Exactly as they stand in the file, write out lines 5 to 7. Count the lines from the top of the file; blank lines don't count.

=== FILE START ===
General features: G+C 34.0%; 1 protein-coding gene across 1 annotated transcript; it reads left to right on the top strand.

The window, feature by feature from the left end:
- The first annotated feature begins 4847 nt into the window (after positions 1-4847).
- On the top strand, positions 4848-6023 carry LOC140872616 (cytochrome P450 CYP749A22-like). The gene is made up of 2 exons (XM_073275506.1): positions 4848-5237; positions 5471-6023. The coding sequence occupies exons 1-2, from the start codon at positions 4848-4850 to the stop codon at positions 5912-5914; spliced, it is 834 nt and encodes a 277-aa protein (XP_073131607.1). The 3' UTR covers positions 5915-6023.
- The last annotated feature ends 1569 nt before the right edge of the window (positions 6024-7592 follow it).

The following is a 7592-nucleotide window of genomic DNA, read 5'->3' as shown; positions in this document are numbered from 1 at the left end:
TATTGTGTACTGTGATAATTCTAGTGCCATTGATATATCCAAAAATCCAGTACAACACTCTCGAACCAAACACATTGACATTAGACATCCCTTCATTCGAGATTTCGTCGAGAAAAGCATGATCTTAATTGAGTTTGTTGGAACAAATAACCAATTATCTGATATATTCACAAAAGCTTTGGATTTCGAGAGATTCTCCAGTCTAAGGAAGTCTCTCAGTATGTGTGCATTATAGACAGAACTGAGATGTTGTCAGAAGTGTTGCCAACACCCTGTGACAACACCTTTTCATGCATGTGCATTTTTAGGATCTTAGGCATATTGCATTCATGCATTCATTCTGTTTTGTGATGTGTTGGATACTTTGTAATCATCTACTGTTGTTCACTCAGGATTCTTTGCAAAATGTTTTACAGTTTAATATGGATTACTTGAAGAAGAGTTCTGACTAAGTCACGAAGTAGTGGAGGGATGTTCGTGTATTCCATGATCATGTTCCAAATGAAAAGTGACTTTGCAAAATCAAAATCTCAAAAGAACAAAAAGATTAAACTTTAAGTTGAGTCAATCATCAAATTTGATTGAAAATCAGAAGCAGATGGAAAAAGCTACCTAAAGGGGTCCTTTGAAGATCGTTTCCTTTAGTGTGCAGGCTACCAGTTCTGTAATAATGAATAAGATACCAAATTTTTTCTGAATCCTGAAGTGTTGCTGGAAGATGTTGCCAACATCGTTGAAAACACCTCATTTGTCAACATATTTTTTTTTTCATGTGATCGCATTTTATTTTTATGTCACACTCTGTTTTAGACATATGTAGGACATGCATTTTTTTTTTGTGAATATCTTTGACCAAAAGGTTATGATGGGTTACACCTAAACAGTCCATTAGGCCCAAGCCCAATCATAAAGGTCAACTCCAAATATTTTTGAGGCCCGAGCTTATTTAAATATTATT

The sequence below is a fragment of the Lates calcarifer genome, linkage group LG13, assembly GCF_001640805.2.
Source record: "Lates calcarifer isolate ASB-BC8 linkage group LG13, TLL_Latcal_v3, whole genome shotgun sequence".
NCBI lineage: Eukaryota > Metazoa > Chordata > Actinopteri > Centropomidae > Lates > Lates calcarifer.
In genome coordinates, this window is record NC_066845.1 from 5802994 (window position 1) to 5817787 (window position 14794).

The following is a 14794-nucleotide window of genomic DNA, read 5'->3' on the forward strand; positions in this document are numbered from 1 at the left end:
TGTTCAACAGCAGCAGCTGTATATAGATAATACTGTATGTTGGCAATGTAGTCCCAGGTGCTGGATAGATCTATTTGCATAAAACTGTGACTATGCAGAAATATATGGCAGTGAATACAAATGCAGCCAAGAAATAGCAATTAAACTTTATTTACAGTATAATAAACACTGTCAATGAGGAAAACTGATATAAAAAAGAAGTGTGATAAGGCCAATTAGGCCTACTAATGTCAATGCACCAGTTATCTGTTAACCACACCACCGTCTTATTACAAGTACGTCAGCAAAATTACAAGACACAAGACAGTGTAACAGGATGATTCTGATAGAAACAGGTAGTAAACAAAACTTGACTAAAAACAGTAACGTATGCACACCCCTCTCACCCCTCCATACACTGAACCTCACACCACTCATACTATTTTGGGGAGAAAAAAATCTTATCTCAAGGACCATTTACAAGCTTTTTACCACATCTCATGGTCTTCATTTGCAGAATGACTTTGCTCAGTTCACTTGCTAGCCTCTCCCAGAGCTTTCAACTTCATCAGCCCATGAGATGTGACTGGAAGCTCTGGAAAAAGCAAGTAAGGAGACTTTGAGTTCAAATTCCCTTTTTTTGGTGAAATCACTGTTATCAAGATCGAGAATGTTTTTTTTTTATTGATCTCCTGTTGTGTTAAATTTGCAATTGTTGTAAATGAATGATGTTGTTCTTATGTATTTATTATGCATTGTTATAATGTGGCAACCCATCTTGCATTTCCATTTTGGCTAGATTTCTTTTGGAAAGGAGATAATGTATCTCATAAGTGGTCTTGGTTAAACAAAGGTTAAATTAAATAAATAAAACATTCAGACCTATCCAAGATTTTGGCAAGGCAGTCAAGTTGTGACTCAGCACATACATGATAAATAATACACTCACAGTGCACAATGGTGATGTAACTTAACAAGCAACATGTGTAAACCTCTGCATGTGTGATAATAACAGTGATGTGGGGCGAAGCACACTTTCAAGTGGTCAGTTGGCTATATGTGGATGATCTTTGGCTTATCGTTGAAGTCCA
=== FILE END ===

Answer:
- The last annotated feature ends 1569 nt before the right edge of the window (positions 6024-7592 follow it).

The following is a 7592-nucleotide window of genomic DNA, read 5'->3' as shown; positions in this document are numbered from 1 at the left end:
TATTGTGTACTGTGATAATTCTAGTGCCATTGATATATCCAAAAATCCAGTACAACACTCTCGAACCAAACACATTGACATTAGACATCCCTTCATTCGAGATTTCGTCGAGAAAAGCATGATCTTAATTGAGTTTGTTGGAACAAATAACCAATTATCTGATATATTCACAAAAGCTTTGGATTTCGAGAGATTCTCCAGTCTAAGGAAGTCTCTCAGTATGTGTGCATTATAGACAGAACTGAGATGTTGTCAGAAGTGTTGCCAACACCCTGTGACAACACCTTTTCATGCATGTGCATTTTTAGGATCTTAGGCATATTGCATTCATGCATTCATTCTGTTTTGTGATGTGTTGGATACTTTGTAATCATCTACTGTTGTTCACTCAGGATTCTTTGCAAAATGTTTTACAGTTTAATATGGATTACTTGAAGAAGAGTTCTGACTAAGTCACGAAGTAGTGGAGGGATGTTCGTGTATTCCATGATCATGTTCCAAATGAAAAGTGACTTTGCAAAATCAAAATCTCAAAAGAACAAAAAGATTAAACTTTAAGTTGAGTCAATCATCAAATTTGATTGAAAATCAGAAGCAGATGGAAAAAGCTACCTAAAGGGGTCCTTTGAAGATCGTTTCCTTTAGTGTGCAGGCTACCAGTTCTGTAATAATGAATAAGATACCAAATTTTTTCTGAATCCTGAAGTGTTGCTGGAAGATGTTGCCAACATCGTTGAAAACACCTCATTTGTCAACATATTTTTTTTTTCATGTGATCGCATTTTATTTTTATGTCACACTCTGTTTTAGACATATGTAGGACATGCATTTTTTTTTTGTGAATATCTTTGACCAAAAGGTTATGATGGGTTACACCTAAACAGTCCATTAGGCCCAAGCCCAATCATAAAGGTCAACTCCAAATATTTTTGAGGCCCGAGCTTATTTAAATATTATT